NSF DMR Award: 1108382
This project establishes the framework for a Pan-American Network for Electron Microscopy and Spectroscopy of Nanomaterials. The activity initially involves several US universities, collaborating with counterparts at leading Brazilian and Mexican universities, and an Argentinian research institute. Arizona State University serves as the primary hub for the Network, with responsibility for hosting the network website. Other US participating institutions include Harvard University, Lehigh University and Stanford University. Access to advanced instrumentation promotes trans-national networking, and facilitates cutting-edge nanomaterials research, while generating better awareness of the capabilities and benefits of specialized instruments. The host US institutions are well-equipped with different types of highly sophisticated instruments for microscopy and spectroscopy. Aberration-corrected electron microscopy and probe-corrected microanalysis is used to determine microstructure and elemental composition, off-axis electron holography is used to study nanoscale electrostatic and magnetic fields, and in situ environmental transmission electron microscopy (TEM) is used to observe synthesis processes at the atomic scale taking place in real time. Students and postdoctoral workers from Mexico and Brazil travel to the US to carry out microscopy observations and thereby gain invaluable experience in advanced characterization methods. Participants from the US institutions travel to their counterparts abroad to observe and participate in nanomaterials synthesis efforts, and to conduct workshops on recent microscopy developments and novel applications.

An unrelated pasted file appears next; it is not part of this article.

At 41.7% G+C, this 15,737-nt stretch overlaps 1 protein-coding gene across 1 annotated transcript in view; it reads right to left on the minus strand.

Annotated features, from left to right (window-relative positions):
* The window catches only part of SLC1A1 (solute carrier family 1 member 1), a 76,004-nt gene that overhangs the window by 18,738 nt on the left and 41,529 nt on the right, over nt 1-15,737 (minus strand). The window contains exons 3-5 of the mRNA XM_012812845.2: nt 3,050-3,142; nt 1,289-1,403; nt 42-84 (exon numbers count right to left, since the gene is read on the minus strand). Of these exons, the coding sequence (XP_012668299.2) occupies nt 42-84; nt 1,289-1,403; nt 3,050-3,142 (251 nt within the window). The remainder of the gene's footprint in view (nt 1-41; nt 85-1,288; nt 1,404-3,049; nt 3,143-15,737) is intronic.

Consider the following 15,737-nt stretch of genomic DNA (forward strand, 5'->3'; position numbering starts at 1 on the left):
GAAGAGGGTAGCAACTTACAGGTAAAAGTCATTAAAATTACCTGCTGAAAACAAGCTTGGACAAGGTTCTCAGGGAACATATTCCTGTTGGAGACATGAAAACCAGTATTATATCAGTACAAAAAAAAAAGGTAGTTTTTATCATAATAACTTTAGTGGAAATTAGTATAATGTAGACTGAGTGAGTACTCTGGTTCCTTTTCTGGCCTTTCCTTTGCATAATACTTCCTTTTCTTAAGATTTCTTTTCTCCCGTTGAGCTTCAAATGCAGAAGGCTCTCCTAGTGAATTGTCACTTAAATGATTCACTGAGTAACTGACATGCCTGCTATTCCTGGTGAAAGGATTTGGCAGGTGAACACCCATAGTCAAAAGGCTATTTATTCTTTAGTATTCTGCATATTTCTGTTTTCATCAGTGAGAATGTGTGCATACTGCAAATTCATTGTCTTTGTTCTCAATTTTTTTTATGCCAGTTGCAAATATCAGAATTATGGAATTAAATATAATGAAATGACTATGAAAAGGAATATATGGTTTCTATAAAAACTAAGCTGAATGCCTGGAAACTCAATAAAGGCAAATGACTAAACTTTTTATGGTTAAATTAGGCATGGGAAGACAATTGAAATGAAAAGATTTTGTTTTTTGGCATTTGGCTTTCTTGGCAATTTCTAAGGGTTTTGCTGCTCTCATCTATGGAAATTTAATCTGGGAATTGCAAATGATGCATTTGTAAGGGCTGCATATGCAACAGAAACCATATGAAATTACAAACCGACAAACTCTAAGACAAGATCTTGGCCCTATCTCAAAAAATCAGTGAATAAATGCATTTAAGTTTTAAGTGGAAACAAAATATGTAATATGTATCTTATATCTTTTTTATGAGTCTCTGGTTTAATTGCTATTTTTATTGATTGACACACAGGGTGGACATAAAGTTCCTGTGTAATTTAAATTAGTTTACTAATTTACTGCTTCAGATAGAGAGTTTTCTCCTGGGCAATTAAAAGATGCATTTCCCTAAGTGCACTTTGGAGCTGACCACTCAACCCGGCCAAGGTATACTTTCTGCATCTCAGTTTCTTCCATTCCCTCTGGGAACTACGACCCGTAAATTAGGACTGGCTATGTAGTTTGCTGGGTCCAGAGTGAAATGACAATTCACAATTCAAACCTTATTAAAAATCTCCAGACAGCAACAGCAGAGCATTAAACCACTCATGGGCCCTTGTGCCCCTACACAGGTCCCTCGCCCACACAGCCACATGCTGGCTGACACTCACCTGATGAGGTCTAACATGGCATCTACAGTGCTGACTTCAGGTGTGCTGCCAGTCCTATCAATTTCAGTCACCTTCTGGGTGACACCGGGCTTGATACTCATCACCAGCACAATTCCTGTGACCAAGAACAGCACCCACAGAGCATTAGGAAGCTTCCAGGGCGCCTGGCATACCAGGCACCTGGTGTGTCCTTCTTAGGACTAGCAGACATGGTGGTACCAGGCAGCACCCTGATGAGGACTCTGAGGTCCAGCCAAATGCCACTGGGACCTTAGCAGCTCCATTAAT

Developments in growth and synthesis of nanostructured materials enable novel properties not normally found in bulk materials to be discovered and exploited. Techniques for locating and identifying atomic configurations are then essential in the quest for realizing optimal physical behavior in these nanostructures. The complementary expertise of the highly experienced teams of researchers involved in this collaborative effort ensures that invaluable new insights into the behavior of nanostructured materials will be obtained. The availability of aberration-corrected electron microscopy, probe-corrected spectroscopy, electron holography, helium-ion microscopy and environmental in situ TEM to the MWN participants will assist greatly in elucidating growth mechanisms that are likely to be essential in the future production of novel nanomaterials. The Network strengthens links between materials scientists in the Pan-American region, enabling closer collaborations and providing education and training in advanced characterization techniques for the next generations of materials scientists. This collaborative project thus promotes international exchange and cooperation, and provides enhanced educational, training and networking opportunities for the participating students and junior scientists, who will be exposed to different scientific cultures and research environments, greatly enriching their learning experience.
|Investigator(s):||David Smith (Principal Investigator)
Robert Sinclair (Co-Principal Investigator)
Martha McCartney (Co-Principal Investigator)
David Bell (Co-Principal Investigator)